My son’s school had a day this week called “Festival of Numbers”, a day where they invited the geeky parents and anyone else to come teach fun hands-on classes about science, math, engineering, or computer concepts. There were GPS treasure hunts along with classes on origami and code-breaking, probabilities in poker, bubble blowing, calculus, and gravity. The kids from grades 3-8 could sign up for whatever classes they liked throughout the day. It was an amazing event!
I proposed teaching “Computer Hacking 101” which would be a hands-on tour of Unix (in this case Mac OS X) with a little bit of Python thrown in at the end. The school officials reacted with mild dismay to the word “hacking” and I think the issue was kicked up to the district level. I hadn’t realized that popular opinion, even in Silicon Valley, equates hacking with criminals. So, they changed the class’s title to Command Line Secrets along with a kind of silly description about “robo cops and techno spies”. This made me laugh in that it was a weird endorsement of state violence (spies, cops) while rejecting individual power to learn skills and wield knowledge. Well, of course I went ahead and taught the same things I had been planning to teach.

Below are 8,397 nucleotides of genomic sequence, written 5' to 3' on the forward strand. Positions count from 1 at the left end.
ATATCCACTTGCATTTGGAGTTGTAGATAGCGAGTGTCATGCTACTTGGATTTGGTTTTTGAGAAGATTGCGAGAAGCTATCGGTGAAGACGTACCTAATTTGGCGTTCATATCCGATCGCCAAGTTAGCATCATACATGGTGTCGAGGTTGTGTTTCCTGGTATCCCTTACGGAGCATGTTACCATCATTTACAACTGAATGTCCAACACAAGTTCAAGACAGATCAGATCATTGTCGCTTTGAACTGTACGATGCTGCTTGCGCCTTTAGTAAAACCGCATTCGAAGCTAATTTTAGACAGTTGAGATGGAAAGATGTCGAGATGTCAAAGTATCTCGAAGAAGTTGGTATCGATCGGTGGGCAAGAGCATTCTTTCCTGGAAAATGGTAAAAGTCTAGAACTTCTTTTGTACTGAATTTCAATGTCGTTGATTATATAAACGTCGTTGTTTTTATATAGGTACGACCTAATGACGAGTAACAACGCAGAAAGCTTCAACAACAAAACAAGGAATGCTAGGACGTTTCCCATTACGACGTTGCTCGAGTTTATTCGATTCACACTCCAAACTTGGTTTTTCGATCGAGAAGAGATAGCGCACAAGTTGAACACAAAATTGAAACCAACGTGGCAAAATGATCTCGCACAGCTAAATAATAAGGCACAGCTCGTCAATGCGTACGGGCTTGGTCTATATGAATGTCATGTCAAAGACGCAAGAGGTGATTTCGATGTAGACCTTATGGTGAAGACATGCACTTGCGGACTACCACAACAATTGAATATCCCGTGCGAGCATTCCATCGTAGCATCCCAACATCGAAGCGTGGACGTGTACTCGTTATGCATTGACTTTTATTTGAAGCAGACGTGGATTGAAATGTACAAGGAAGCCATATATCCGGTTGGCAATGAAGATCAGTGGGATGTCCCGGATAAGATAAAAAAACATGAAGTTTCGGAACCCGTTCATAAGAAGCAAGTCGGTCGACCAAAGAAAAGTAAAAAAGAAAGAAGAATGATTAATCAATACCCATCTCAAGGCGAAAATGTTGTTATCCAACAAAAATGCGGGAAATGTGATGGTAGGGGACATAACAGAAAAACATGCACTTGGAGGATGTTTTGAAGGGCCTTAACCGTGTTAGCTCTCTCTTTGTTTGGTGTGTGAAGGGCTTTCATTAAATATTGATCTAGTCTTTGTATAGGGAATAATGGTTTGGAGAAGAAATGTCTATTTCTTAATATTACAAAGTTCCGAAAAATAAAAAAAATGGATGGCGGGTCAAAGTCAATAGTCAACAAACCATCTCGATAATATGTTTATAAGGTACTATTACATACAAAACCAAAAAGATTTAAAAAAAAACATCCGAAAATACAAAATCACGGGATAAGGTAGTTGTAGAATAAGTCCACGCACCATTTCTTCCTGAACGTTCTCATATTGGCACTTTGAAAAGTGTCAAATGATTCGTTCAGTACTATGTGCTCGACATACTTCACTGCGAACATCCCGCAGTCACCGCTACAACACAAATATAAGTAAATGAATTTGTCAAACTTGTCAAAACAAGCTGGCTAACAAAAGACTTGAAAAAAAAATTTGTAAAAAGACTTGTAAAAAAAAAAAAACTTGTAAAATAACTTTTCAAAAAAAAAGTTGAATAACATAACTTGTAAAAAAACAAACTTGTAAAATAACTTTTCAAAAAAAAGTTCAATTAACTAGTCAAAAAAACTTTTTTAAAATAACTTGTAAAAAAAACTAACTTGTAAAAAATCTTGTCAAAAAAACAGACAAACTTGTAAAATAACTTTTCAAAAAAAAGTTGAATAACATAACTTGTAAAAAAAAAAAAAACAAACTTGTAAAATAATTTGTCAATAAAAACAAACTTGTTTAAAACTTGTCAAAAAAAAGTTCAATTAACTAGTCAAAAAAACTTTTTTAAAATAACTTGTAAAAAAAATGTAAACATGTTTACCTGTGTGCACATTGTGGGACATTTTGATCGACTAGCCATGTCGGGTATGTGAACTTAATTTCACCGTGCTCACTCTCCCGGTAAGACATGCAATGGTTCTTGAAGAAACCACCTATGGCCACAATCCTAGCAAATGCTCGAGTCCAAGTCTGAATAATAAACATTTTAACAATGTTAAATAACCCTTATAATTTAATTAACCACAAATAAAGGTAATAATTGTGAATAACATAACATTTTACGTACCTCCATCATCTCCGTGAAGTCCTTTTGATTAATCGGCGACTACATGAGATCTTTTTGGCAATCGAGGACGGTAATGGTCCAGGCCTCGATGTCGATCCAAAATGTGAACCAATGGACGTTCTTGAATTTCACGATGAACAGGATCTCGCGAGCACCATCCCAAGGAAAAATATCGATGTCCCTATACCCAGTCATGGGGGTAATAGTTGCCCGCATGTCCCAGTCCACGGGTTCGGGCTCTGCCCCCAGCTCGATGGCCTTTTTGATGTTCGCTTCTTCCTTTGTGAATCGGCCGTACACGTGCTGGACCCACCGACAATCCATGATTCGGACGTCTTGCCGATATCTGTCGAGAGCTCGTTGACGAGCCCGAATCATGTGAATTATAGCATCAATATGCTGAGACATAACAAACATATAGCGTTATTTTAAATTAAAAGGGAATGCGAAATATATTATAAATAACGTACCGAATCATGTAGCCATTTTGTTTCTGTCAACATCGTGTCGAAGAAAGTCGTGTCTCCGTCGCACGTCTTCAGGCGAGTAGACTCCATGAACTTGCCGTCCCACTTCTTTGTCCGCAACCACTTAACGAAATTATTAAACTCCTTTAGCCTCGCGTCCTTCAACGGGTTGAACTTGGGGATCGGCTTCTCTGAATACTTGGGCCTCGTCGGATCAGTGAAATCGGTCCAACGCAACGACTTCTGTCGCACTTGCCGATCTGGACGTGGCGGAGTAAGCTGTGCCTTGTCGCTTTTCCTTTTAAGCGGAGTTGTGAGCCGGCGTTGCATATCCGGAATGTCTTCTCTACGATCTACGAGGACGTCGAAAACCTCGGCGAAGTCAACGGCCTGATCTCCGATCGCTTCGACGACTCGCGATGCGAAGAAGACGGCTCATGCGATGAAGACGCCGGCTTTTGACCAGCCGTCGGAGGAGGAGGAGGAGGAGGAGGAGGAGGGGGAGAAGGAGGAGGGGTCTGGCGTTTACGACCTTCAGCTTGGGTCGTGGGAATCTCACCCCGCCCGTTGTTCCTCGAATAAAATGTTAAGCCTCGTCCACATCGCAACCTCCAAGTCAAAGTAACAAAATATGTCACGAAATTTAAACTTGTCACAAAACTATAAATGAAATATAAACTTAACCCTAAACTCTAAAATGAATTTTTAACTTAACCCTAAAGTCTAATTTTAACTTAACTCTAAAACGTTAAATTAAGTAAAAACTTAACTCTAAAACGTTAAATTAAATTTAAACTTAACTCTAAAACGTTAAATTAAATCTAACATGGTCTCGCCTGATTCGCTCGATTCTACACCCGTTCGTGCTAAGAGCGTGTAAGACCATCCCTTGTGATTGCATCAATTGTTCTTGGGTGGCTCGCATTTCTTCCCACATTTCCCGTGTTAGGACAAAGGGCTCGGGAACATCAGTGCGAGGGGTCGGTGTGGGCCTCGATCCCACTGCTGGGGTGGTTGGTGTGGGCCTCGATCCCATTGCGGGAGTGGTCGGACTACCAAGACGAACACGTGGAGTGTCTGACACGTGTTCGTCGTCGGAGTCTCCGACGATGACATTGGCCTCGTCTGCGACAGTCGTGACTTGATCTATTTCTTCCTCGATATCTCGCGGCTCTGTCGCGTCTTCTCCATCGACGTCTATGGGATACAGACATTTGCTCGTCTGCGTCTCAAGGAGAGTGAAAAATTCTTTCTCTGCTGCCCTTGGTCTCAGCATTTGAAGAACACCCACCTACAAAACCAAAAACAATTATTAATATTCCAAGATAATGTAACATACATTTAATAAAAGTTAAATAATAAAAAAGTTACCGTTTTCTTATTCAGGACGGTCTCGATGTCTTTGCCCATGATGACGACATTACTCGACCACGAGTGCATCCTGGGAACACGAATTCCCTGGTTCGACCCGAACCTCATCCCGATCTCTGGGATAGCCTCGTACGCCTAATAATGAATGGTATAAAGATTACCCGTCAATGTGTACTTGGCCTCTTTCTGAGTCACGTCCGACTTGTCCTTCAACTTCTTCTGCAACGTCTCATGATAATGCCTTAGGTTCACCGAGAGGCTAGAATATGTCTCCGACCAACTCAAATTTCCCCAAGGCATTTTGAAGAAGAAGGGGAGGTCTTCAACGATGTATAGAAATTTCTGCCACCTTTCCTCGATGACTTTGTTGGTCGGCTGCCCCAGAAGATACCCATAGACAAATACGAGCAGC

The class was about 30 middle school students. A core of them seemed to be there because they heard from my 6th grade Python student that I was a decent teacher. We opened the class with the IT guy from the district logging them all in from a central computer under the same temporary login that let them access Terminal. As he did this, I read out the points of the Hacker Ethic and explained why I think it’s important for us to be able to tinker with the guts of the computer and of the Internet and the servers where we keep our information.
1. Access to computers—and anything which might teach you something about the way the world works—should be unlimited and total. Always yield to the Hands-on Imperative!
2. All information should be free.
3. Mistrust authority—promote decentralization.
4. Hackers should be judged by their hacking, not bogus criteria such as degrees, age, race or position.
5. You can create art and beauty on a computer.